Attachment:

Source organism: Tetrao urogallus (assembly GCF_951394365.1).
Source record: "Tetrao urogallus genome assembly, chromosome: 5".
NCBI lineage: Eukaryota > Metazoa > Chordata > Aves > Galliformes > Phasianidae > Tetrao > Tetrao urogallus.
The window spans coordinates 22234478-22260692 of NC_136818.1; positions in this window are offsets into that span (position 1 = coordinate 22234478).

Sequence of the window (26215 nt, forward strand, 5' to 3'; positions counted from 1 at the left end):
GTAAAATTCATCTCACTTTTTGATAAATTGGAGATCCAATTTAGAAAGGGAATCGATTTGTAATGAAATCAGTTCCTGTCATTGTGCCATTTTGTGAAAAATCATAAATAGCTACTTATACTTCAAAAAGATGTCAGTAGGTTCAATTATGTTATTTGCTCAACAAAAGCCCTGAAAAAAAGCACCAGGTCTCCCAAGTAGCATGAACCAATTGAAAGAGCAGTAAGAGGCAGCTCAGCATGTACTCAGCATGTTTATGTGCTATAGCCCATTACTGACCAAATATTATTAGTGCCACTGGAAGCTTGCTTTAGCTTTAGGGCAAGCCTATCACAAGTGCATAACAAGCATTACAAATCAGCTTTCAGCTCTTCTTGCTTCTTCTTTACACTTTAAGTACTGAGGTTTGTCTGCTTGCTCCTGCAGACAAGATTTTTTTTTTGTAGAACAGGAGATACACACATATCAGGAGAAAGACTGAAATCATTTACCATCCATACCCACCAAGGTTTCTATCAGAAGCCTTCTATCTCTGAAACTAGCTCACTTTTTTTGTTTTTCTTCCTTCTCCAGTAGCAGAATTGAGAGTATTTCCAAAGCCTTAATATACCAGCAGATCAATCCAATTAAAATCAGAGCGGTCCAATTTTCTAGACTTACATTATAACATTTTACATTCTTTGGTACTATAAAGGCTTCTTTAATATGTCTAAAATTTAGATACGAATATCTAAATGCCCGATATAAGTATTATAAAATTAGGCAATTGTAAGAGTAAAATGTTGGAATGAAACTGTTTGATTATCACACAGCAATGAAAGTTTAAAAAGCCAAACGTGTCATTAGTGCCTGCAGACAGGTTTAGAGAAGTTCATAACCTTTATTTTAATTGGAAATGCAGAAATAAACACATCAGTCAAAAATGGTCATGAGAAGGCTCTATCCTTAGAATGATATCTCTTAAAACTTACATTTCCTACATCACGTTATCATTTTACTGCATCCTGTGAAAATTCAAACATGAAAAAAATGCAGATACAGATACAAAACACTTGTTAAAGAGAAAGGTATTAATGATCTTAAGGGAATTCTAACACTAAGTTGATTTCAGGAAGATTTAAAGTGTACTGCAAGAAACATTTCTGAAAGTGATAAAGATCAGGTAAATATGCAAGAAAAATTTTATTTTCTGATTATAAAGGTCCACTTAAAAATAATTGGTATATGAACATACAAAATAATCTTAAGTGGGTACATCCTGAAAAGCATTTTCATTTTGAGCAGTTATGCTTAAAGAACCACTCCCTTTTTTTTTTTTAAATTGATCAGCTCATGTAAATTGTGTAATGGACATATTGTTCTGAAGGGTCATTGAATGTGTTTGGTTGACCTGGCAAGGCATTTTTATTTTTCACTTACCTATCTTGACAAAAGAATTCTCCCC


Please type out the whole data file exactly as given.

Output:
Source organism: Tetrao urogallus (assembly GCF_951394365.1).
Source record: "Tetrao urogallus genome assembly, chromosome: 5".
NCBI lineage: Eukaryota > Metazoa > Chordata > Aves > Galliformes > Phasianidae > Tetrao > Tetrao urogallus.
The window spans coordinates 22234478-22260692 of NC_136818.1; positions in this window are offsets into that span (position 1 = coordinate 22234478).

Sequence of the window (26215 nt, forward strand, 5' to 3'; positions counted from 1 at the left end):
GTAAAATTCATCTCACTTTTTGATAAATTGGAGATCCAATTTAGAAAGGGAATCGATTTGTAATGAAATCAGTTCCTGTCATTGTGCCATTTTGTGAAAAATCATAAATAGCTACTTATACTTCAAAAAGATGTCAGTAGGTTCAATTATGTTATTTGCTCAACAAAAGCCCTGAAAAAAAGCACCAGGTCTCCCAAGTAGCATGAACCAATTGAAAGAGCAGTAAGAGGCAGCTCAGCATGTACTCAGCATGTTTATGTGCTATAGCCCATTACTGACCAAATATTATTAGTGCCACTGGAAGCTTGCTTTAGCTTTAGGGCAAGCCTATCACAAGTGCATAACAAGCATTACAAATCAGCTTTCAGCTCTTCTTGCTTCTTCTTTACACTTTAAGTACTGAGGTTTGTCTGCTTGCTCCTGCAGACAAGATTTTTTTTTTGTAGAACAGGAGATACACACATATCAGGAGAAAGACTGAAATCATTTACCATCCATACCCACCAAGGTTTCTATCAGAAGCCTTCTATCTCTGAAACTAGCTCACTTTTTTTGTTTTTCTTCCTTCTCCAGTAGCAGAATTGAGAGTATTTCCAAAGCCTTAATATACCAGCAGATCAATCCAATTAAAATCAGAGCGGTCCAATTTTCTAGACTTACATTATAACATTTTACATTCTTTGGTACTATAAAGGCTTCTTTAATATGTCTAAAATTTAGATACGAATATCTAAATGCCCGATATAAGTATTATAAAATTAGGCAATTGTAAGAGTAAAATGTTGGAATGAAACTGTTTGATTATCACACAGCAATGAAAGTTTAAAAAGCCAAACGTGTCATTAGTGCCTGCAGACAGGTTTAGAGAAGTTCATAACCTTTATTTTAATTGGAAATGCAGAAATAAACACATCAGTCAAAAATGGTCATGAGAAGGCTCTATCCTTAGAATGATATCTCTTAAAACTTACATTTCCTACATCACGTTATCATTTTACTGCATCCTGTGAAAATTCAAACATGAAAAAAATGCAGATACAGATACAAAACACTTGTTAAAGAGAAAGGTATTAATGATCTTAAGGGAATTCTAACACTAAGTTGATTTCAGGAAGATTTAAAGTGTACTGCAAGAAACATTTCTGAAAGTGATAAAGATCAGGTAAATATGCAAGAAAAATTTTATTTTCTGATTATAAAGGTCCACTTAAAAATAATTGGTATATGAACATACAAAATAATCTTAAGTGGGTACATCCTGAAAAGCATTTTCATTTTGAGCAGTTATGCTTAAAGAACCACTCCCTTTTTTTTTTTTAAATTGATCAGCTCATGTAAATTGTGTAATGGACATATTGTTCTGAAGGGTCATTGAATGTGTTTGGTTGACCTGGCAAGGCATTTTTATTTTTCACTTACCTATCTTGACAAAAGAATTCTCCCC